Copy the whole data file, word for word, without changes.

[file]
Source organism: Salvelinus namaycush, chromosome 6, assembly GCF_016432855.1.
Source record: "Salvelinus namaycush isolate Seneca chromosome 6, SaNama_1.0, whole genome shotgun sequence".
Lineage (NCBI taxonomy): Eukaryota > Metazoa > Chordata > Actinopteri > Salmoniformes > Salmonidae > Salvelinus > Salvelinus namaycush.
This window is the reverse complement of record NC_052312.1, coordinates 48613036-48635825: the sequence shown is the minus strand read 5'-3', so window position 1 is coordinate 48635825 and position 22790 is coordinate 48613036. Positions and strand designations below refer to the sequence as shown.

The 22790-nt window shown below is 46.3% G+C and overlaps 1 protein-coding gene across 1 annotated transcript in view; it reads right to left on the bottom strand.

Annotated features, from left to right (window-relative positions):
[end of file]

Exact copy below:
Source organism: Salvelinus namaycush, chromosome 6, assembly GCF_016432855.1.
Source record: "Salvelinus namaycush isolate Seneca chromosome 6, SaNama_1.0, whole genome shotgun sequence".
Lineage (NCBI taxonomy): Eukaryota > Metazoa > Chordata > Actinopteri > Salmoniformes > Salmonidae > Salvelinus > Salvelinus namaycush.
This window is the reverse complement of record NC_052312.1, coordinates 48613036-48635825: the sequence shown is the minus strand read 5'-3', so window position 1 is coordinate 48635825 and position 22790 is coordinate 48613036. Positions and strand designations below refer to the sequence as shown.

The 22790-nt window shown below is 46.3% G+C and overlaps 1 protein-coding gene across 1 annotated transcript in view; it reads right to left on the bottom strand.

Annotated features, from left to right (window-relative positions):